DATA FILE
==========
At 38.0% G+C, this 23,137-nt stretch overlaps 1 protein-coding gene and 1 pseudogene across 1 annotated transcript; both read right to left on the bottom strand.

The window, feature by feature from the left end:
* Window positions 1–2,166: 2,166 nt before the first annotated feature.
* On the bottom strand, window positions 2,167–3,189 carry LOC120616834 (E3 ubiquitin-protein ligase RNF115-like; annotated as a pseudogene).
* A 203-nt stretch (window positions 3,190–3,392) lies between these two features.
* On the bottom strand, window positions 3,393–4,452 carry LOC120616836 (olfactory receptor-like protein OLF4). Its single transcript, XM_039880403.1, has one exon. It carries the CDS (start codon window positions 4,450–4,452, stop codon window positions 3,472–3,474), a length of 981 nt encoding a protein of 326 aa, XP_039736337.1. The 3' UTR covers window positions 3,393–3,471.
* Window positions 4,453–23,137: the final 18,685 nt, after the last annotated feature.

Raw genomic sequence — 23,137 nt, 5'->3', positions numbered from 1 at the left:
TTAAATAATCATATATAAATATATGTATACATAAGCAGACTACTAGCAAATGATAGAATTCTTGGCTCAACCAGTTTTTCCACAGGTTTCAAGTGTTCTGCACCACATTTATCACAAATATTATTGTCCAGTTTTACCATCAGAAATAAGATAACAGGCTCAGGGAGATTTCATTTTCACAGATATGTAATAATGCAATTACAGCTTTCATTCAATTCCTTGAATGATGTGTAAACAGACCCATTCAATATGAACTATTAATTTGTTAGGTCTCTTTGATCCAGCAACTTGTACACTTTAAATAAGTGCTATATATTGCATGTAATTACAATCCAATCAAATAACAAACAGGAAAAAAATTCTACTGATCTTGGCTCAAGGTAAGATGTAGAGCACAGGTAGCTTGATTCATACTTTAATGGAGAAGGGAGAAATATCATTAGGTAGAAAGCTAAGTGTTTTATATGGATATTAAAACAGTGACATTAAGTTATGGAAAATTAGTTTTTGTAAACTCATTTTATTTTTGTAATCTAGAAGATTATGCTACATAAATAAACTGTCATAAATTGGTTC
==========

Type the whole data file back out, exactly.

At 38.0% G+C, this 23,137-nt stretch overlaps 1 protein-coding gene and 1 pseudogene across 1 annotated transcript; both read right to left on the bottom strand.

The window, feature by feature from the left end:
* Window positions 1–2,166: 2,166 nt before the first annotated feature.
* On the bottom strand, window positions 2,167–3,189 carry LOC120616834 (E3 ubiquitin-protein ligase RNF115-like; annotated as a pseudogene).
* A 203-nt stretch (window positions 3,190–3,392) lies between these two features.
* On the bottom strand, window positions 3,393–4,452 carry LOC120616836 (olfactory receptor-like protein OLF4). Its single transcript, XM_039880403.1, has one exon. It carries the CDS (start codon window positions 4,450–4,452, stop codon window positions 3,472–3,474), a length of 981 nt encoding a protein of 326 aa, XP_039736337.1. The 3' UTR covers window positions 3,393–3,471.
* Window positions 4,453–23,137: the final 18,685 nt, after the last annotated feature.

Raw genomic sequence — 23,137 nt, 5'->3', positions numbered from 1 at the left:
TTAAATAATCATATATAAATATATGTATACATAAGCAGACTACTAGCAAATGATAGAATTCTTGGCTCAACCAGTTTTTCCACAGGTTTCAAGTGTTCTGCACCACATTTATCACAAATATTATTGTCCAGTTTTACCATCAGAAATAAGATAACAGGCTCAGGGAGATTTCATTTTCACAGATATGTAATAATGCAATTACAGCTTTCATTCAATTCCTTGAATGATGTGTAAACAGACCCATTCAATATGAACTATTAATTTGTTAGGTCTCTTTGATCCAGCAACTTGTACACTTTAAATAAGTGCTATATATTGCATGTAATTACAATCCAATCAAATAACAAACAGGAAAAAAATTCTACTGATCTTGGCTCAAGGTAAGATGTAGAGCACAGGTAGCTTGATTCATACTTTAATGGAGAAGGGAGAAATATCATTAGGTAGAAAGCTAAGTGTTTTATATGGATATTAAAACAGTGACATTAAGTTATGGAAAATTAGTTTTTGTAAACTCATTTTATTTTTGTAATCTAGAAGATTATGCTACATAAATAAACTGTCATAAATTGGTTC